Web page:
David Ridpath, an assistant professor of sports administration at Ohio University and a former coach and athletic director, calls the NCAA an “antiquated institution.” Johnson labels the NCAA the “51st state” and the “billion-dollar bully.”
Johnson's first brush with the NCAA came when he won the reinstatement of Oklahoma State pitcher Andy Oliver, who was suspended prior to the 2008 postseason for having an attorney present during negotiations with a big league club. Oliver, now with the Pirates, also received a $750,000 settlement.
An ethics lawyer by trade, Johnson said that was only the time an athlete has gone to court with the NCAA, much less won. “The legal system is stacked up against these kids,” he said.
Vaccaro, whose first Dapper Dan Roundball Classic at Civic Arena in 1965 fueled the rise of high school all-star games and summer showcase camps (including his own), helped start a class-action suit in 2009 by former UCLA basketball player Ed O'Bannon.
Later, Bill Russell, Oscar Robertson and other ex-athletes joined in. The suit, at first, was simply about using players' images in video games. It now includes live TV broadcasts, and a judge in January allowed the suit to proceed. Billions of dollars are at stake.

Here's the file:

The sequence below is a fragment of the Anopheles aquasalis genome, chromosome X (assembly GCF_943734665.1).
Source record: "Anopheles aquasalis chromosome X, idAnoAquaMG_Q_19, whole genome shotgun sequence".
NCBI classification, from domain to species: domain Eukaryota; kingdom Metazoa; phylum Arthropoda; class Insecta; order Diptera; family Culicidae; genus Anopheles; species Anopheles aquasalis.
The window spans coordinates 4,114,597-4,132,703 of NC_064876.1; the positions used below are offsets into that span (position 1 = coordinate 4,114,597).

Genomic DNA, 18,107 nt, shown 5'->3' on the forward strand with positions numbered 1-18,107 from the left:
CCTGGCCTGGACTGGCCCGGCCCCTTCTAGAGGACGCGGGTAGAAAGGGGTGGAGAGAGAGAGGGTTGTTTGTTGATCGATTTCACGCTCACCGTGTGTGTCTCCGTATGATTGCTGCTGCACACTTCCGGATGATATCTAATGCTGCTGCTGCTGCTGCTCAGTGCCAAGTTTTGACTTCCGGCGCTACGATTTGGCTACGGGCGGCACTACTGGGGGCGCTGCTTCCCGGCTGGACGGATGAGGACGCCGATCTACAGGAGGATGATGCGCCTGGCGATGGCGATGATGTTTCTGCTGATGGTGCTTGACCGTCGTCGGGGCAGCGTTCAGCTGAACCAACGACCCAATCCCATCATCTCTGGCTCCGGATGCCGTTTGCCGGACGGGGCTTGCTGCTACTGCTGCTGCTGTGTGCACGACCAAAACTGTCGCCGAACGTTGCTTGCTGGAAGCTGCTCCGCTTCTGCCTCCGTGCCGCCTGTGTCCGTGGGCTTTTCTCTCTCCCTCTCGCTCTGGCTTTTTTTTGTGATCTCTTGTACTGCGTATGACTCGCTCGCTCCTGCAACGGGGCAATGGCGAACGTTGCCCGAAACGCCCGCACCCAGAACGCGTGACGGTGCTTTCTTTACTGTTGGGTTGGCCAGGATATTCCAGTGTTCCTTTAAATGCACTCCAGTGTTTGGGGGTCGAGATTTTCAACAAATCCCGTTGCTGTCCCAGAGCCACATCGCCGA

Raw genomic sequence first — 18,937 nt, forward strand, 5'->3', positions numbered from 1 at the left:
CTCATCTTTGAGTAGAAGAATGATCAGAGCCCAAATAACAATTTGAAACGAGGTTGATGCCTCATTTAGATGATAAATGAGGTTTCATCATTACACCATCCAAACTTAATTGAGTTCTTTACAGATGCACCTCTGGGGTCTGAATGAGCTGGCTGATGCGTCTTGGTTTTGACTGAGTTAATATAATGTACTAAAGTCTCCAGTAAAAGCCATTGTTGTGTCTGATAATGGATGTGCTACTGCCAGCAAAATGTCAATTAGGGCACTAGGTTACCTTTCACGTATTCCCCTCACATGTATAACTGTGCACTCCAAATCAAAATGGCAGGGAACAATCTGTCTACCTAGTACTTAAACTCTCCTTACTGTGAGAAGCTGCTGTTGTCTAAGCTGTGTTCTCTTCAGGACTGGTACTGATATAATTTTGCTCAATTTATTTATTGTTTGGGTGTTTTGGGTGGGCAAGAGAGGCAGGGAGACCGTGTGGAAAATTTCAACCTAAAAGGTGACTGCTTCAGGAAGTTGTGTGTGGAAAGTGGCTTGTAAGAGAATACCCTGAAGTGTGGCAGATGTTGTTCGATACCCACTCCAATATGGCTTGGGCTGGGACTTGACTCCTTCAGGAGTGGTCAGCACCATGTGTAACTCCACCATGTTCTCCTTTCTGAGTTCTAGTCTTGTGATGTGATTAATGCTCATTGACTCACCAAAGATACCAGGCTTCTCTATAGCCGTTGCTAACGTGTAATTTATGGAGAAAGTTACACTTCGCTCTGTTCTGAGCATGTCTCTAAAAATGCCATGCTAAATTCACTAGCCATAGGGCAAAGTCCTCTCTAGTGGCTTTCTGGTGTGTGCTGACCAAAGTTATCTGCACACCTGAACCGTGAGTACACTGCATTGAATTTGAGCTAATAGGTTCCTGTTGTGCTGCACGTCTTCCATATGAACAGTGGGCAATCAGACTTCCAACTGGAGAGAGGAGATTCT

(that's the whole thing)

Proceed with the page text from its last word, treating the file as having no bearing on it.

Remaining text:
“That's for all the marbles,” Johnson said.
Along with the O'Bannon case, other lawsuits remain active or have been filed recently, including Gov. Tom Corbett's anti-trust suit regarding the sanctions against Penn State. Although some have derided the suit as political posturing, the case further accentuates the loud and continuing argument over the NCAA's use of power. The NCAA also is facing a class-action lawsuit over its concussion policies.
“I think the NCAA is being subjected to a level of public scrutiny we have not had before in terms of magnitude and in terms of gaining greater insight into what's going on,” said Drexel University sports management professor Ellen Staurowsky, a former college coach and athletic director.
“(The lawsuits) have begun to unlock some of the documents that allow us all to have a greater insight into the way business is being done,” she said. “We're beginning to appreciate what this corporate college sports business is all about. ... This is really a pattern of behavior.”
The wide range of media has allowed for more coverage and examination, notably Pulitzer Prize winner Taylor Branch's 2011 exhaustive and searing indictment in The Atlantic magazine. Former NCAA president Cedric Dempsey said the NCAA has become a magnet for attention because of the “increased commercialization” of big-time college sports — ballooning coaches' salaries and TV deals, conference realignment and other seven-figured money matters.
What has occurred, said Staurowsky, is “an evaporation of the NCAA mystique.” Which, she said, “has sustained some serious damage and may not be able to recover.”
But to what end? Staurowsky said college sports as we know it might “self-destruct,” leaving a handful of so-called super conferences to pick up the pieces. Regardless, she said, “I think there would be some soul-cleansing.”
Huma acknowledged that the fans who fill the stadiums and otherwise doggedly follow their teams might be hard to win over. He did, however, note the anger displayed by followers of Penn State, USC and others who believe the NCAA has wronged their programs.
“In the media, the courts and legislatively, that's where we'll see the change,” he said.